NORTH CAROLINA — Everette S. (Rett) Newton, a Democrat in Beaufort, is running for U.S. Senate. Newton must defeat 10 other Democratic candidates in the primaries to secure his spot in the general election.
Port City Daily has sent a questionnaire to every candidate appearing on ballots in the tri-county region, even those unopposed. For federal and state offices, we asked candidates to address issues pertinent to the Cape Fear: PFAS, offshore wind, affordable housing and more.
As a reminder, the early voting period runs from Apr. 28 to May 14. The voter registration deadline is Apr. 22. Voters may partake in same-day registration throughout the two-week early voting period (check if your registration is active at your current address).
Primary Election Day is May 17. Voters will choose which candidates from their registered party they want to move forward in the formal election. Those who are registered as unaffiliated can choose which party’s primary they want to vote in.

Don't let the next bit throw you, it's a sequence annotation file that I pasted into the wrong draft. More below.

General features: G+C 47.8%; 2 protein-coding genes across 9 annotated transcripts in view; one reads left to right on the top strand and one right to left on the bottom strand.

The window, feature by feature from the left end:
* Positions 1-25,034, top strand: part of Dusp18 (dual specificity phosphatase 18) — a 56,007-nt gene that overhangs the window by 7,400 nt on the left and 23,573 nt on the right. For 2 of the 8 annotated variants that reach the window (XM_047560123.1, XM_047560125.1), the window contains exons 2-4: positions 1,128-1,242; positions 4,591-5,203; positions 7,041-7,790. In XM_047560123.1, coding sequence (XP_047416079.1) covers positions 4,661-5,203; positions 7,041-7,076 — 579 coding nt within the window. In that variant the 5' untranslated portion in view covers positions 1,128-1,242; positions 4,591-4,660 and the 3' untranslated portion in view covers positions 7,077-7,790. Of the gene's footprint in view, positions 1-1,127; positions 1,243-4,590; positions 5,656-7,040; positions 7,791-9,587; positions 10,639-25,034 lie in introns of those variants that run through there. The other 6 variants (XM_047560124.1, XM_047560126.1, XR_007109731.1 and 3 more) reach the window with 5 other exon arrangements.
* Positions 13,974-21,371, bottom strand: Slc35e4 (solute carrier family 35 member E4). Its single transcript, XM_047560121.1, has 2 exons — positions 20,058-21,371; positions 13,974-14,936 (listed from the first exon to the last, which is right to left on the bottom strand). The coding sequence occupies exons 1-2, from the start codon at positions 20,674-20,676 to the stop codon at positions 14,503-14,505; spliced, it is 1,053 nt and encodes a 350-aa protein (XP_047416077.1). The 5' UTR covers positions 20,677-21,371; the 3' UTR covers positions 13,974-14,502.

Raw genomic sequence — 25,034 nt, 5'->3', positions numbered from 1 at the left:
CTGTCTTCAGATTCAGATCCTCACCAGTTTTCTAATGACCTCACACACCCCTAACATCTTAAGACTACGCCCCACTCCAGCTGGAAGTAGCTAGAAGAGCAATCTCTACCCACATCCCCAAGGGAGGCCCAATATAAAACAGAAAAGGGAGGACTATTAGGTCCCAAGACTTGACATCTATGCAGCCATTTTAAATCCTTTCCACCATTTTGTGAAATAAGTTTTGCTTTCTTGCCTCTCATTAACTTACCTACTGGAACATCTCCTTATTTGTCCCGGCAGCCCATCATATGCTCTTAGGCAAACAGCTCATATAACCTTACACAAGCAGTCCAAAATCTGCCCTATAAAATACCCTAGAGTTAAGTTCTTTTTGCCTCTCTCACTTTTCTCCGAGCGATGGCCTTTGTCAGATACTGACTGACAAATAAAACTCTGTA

Newton’s stances on issues are discussed below. All answers are included in full and the candidate’s opinions and statements are not a reflection of Port City Daily. Responses are edited only for grammar, spelling and clarity.
Rett Newton (RN): I am a retired U.S. Air Force Colonel, former mayor of beautiful Beaufort, NC, Duke University PhD candidate studying marine science and conservation, and I’m running for the U.S. Senate. After the insurrection of Jan 6, 2021, I realized I couldn’t sit on the sidelines while our democracy is under attack. For context, I was an F-15 squadron commander in Goldsboro, NC, on 9/11 and on that horrific day, we were directed to launch our fighter aircraft with live weapons and rules of engagement that included the possibility of having to shoot down a civilian airliner. I experienced the sinking feeling of “how can this happen in our country?” Spring forward 20 years as I watched the insurrection on 1/6/2021, under completely different circumstances, but again having the same sinking feeling of “how can this happen in our country?”
The framework for our campaign includes protecting democracy (at home and abroad), reversing the effects of climate change, protecting our environment, and helping those tens of thousands of North Carolinians that are trapped in the wealth gap and are really struggling with lack of affordable health care, housing, food, broadband, and transportation.